Instead of a to-be-read pile, I have a bookcase of books beckoning me. I’m currently whittling down the “pile” by reading three books in three different formats — two of these won’t help clear my bookcase. And all are nonfiction, which is unusual because I enjoy reading (and writing!) fiction.

The three formats are an audiobook, an ebook and a “traditional” paper-based book. In another blog post, “To Kindle, or not to Kindle?” (December 2020), I listed the responses to a question I posed to the ABC Book Club on “real books” versus ebooks.

In summary, Kindle, Kobo and tablet readers loved their devices for the ease with which they could adjust text size and read in bed at night without waking spouses. And carry a “bookcase” with them.

However, there was strong resistance to ebooks by readers who preferred traditional books. They liked to hold them, turn the pages and smell the paper. And they loved the cover artwork.

A smaller third group praised audiobooks for the ability to listen to books while performing other tasks. And as with ebooks, I’ve discovered the functionality and joy of audiobooks since my Kindle blog post.

And this brings me to the three books I’m currently reading!

Note: Click on a book cover to view it on Amazon (affiliate links).

Full Tilt by Dervla Murphy (Naxos AudioBooks 2019)

Full Tilt by Dervla Murphy
I’ve been a Dervla Murphy fan since reading an extract from her classic travel book, “Full Tilt – From Ireland to India with a bicycle”, in a travellers’ anthology in the 1980s. In his introduction to the piece, the anthology compiler, Eric Newby, described her as the “Intrepid Dervla Murphy”. And after reading several of her books, I concur! Among my collection of “Dervlas”, I have a secondhand 1967 Pan paperback edition of Full Tilt. But I’ve never got around to reading it (too many books in my TBR bookcase!). So I’m enjoying this audiobook, especially as Emma Lowe’s lilting soft Irish narration sounds like it’s Dervla reading her travel journal entries. Note: While researching this post, I learned Dervla had died in May 2022. She lived to ninety and is survived by her daughter and three granddaughters. So fittingly, it could be said, Dervla had a good journey.

Reckless by Chrissie Hynde (Ebury Digital 2015)

Reckless by Chrissie Hynde
I’ve been watching the Sex Pistols biopic, reliving the music and times of my teenage years — though not the violence! And I wanted to know more about the principal characters, one of whom is Chrissie Hynde (although, possible spoiler alert, this is not explicitly revealed until later in the series). I’ve always liked Chrissie’s music, in the Pretenders and as a solo artist. But I hadn’t realised she hung out with the Pistols and other Punk rockers. Although after relistening to her early records while reading the book, I should have recognised her Punk credentials. Chrissie’s is a no holds bar tale and a tough one. And she warns early on, “In the end, this story is a story of drug [and alcohol] abuse.” But it’s also compelling, and I’ve been reading the ebook version late into the night.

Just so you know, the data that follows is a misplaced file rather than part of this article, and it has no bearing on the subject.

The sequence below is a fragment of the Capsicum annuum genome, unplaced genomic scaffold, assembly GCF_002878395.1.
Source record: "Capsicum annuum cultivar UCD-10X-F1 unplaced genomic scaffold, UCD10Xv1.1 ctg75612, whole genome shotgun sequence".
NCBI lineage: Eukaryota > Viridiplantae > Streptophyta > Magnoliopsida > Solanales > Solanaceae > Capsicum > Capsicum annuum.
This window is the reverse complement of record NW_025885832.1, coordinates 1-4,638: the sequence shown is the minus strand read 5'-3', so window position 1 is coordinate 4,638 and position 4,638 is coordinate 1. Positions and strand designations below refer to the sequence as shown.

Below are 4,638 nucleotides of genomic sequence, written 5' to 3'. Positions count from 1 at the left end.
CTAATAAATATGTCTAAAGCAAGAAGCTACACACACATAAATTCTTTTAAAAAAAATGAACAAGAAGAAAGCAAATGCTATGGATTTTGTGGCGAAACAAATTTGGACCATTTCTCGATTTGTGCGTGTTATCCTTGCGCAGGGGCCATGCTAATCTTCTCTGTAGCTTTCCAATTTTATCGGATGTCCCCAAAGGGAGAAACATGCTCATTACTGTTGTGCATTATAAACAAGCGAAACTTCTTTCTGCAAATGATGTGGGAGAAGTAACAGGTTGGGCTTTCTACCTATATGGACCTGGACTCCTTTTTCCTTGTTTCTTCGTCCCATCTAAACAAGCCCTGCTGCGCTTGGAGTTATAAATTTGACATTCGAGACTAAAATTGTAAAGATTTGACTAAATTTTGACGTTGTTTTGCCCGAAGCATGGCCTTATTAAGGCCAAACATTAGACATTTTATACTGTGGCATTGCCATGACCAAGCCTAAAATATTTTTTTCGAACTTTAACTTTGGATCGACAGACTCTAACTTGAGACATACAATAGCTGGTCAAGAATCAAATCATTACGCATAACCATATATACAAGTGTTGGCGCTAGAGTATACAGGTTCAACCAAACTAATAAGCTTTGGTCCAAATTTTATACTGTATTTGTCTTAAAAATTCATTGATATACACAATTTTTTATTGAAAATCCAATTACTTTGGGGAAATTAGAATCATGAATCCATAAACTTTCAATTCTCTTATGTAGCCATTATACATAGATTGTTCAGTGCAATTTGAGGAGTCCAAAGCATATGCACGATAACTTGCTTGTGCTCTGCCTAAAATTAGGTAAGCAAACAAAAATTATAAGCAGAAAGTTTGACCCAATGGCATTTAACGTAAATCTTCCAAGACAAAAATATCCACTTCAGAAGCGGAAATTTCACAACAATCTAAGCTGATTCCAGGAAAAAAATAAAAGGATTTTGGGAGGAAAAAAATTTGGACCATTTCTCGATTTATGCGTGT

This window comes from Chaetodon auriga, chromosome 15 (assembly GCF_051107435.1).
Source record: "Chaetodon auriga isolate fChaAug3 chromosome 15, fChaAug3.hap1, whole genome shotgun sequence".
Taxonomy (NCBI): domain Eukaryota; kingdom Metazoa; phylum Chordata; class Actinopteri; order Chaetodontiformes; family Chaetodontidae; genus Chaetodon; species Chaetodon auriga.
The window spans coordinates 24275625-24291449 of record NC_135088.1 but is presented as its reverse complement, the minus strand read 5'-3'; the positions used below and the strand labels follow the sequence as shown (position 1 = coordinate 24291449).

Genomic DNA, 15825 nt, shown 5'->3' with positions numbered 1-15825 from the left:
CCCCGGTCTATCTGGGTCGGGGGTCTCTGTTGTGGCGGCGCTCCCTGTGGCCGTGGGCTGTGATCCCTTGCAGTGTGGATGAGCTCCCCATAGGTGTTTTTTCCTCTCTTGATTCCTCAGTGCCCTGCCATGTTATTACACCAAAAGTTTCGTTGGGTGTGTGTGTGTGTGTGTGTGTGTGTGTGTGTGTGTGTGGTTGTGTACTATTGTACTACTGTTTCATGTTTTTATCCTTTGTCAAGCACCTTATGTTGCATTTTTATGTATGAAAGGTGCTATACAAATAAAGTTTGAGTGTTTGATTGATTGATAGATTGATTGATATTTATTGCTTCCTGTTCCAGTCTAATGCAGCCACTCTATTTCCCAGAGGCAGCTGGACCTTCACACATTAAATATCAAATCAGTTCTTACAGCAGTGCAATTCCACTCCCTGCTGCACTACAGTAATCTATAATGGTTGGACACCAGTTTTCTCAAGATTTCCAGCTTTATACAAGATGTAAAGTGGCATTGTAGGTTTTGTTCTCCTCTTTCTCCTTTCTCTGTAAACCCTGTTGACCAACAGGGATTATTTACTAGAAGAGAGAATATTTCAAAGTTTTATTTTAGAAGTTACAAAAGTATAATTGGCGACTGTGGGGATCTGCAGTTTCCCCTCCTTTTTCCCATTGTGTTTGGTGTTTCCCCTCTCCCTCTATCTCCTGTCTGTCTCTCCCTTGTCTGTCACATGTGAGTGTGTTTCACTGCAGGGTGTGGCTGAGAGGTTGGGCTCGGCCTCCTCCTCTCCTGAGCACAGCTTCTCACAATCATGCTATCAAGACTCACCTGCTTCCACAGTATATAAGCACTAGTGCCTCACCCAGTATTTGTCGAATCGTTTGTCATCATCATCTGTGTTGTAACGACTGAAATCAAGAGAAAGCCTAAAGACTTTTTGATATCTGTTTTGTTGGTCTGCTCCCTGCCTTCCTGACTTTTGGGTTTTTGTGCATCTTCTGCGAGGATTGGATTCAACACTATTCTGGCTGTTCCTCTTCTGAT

Journey Without Return by Raymond Maufrais (William Kimber and Co 1953)

Journey Without Return by Raymond Maufrais

My son gave me this book for my birthday after seeing “Amazonie, In the footsteps of Raymond Maufrais” by Eliot Shonfeld at an adventure film festival. Raymond Maufrais was only twenty-three when he set off in 1950 from the French Guiana coast on a solo expedition to the remote and unexplored Tumuc-Humac Mountains on the border with Brazil. Critically under-resourced, Maufrais failed to reach his goal and disappeared without a trace. However, he had kept a daily journal, found in his last known location. And Maufrais’s father published it as Journey Without Return to fund a futile ten-year search for his son.

Seventy years later, fellow French adventurer Shonfeld read Maufrais’s book and decided to retrace his footsteps. In doing so, Shonfeld became the first man to complete the solo expedition to the Tumuc-Humac Mountains. But also nearly met the same fate as Maufrais.

On learning about the connection between Journey Without Return and the film, I searched for a book with an account of Shonfeld’s adventure. But mistakenly ordered another book, “Into the Amazon – An Incredible Story of Survival in the Jungle” by John Harrison (Amazon affiliate link). An expedition also inspired by Maufrais that almost ended in disaster.

And for this blog post, Harrison’s book provides a perfect callback because the foreword is by Dervla Murphy!

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“Real Books”

I was a traditionalist and read paper-based books when I posed the “real books” versus ebooks question on the ABC Book Club in 2020.

But, as I wrote in my “Kindle or Not?” blog post, the responses convinced me that “real books” come in various formats nowadays. And paraphrasing a fellow Book Clubber, “A book is a book, and regardless of the format.”

Two years on, I’m proof of that with the three books I’m currently reading!

© 2022 Robert Fairhead

Note: This post originally appeared on the Tall And True writers’ website.

This post was proofread by Grammarly


Welcome to the blog posts and selected writing of Robert Fairhead. A writer and editor at the Tall And True writers' website, Robert also writes and narrates episodes for the Tall And True Short Reads podcast. In addition, his book reviews and other writing have appeared in print and online media, and he's published several collections of short stories. Please see Robert's profile for further details.


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